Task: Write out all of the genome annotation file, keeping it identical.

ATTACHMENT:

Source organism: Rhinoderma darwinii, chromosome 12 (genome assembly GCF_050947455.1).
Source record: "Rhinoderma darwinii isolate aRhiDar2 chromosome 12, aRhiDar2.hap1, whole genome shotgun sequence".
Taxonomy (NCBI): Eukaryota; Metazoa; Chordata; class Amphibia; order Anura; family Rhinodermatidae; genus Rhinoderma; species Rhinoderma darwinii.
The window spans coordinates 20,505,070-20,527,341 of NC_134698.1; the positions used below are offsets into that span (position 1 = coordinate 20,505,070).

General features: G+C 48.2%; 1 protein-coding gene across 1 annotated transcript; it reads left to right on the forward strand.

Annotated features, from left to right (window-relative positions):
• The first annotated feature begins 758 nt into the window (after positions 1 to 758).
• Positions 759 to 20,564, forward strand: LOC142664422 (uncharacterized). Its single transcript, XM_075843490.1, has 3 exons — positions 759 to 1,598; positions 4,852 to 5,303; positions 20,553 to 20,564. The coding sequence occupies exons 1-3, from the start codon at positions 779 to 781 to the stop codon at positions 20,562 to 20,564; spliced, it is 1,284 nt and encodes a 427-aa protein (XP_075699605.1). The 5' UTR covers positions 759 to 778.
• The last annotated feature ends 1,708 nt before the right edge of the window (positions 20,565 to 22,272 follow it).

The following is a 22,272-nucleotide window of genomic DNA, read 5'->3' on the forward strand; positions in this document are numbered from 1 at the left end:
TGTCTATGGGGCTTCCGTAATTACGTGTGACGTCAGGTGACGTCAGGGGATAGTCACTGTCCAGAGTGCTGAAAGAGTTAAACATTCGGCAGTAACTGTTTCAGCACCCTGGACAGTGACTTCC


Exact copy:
Source organism: Rhinoderma darwinii, chromosome 12 (genome assembly GCF_050947455.1).
Source record: "Rhinoderma darwinii isolate aRhiDar2 chromosome 12, aRhiDar2.hap1, whole genome shotgun sequence".
Taxonomy (NCBI): Eukaryota; Metazoa; Chordata; class Amphibia; order Anura; family Rhinodermatidae; genus Rhinoderma; species Rhinoderma darwinii.
The window spans coordinates 20,505,070-20,527,341 of NC_134698.1; the positions used below are offsets into that span (position 1 = coordinate 20,505,070).

General features: G+C 48.2%; 1 protein-coding gene across 1 annotated transcript; it reads left to right on the forward strand.

Annotated features, from left to right (window-relative positions):
• The first annotated feature begins 758 nt into the window (after positions 1 to 758).
• Positions 759 to 20,564, forward strand: LOC142664422 (uncharacterized). Its single transcript, XM_075843490.1, has 3 exons — positions 759 to 1,598; positions 4,852 to 5,303; positions 20,553 to 20,564. The coding sequence occupies exons 1-3, from the start codon at positions 779 to 781 to the stop codon at positions 20,562 to 20,564; spliced, it is 1,284 nt and encodes a 427-aa protein (XP_075699605.1). The 5' UTR covers positions 759 to 778.
• The last annotated feature ends 1,708 nt before the right edge of the window (positions 20,565 to 22,272 follow it).

The following is a 22,272-nucleotide window of genomic DNA, read 5'->3' on the forward strand; positions in this document are numbered from 1 at the left end:
TGTCTATGGGGCTTCCGTAATTACGTGTGACGTCAGGTGACGTCAGGGGATAGTCACTGTCCAGAGTGCTGAAAGAGTTAAACATTCGGCAGTAACTGTTTCAGCACCCTGGACAGTGACTTCC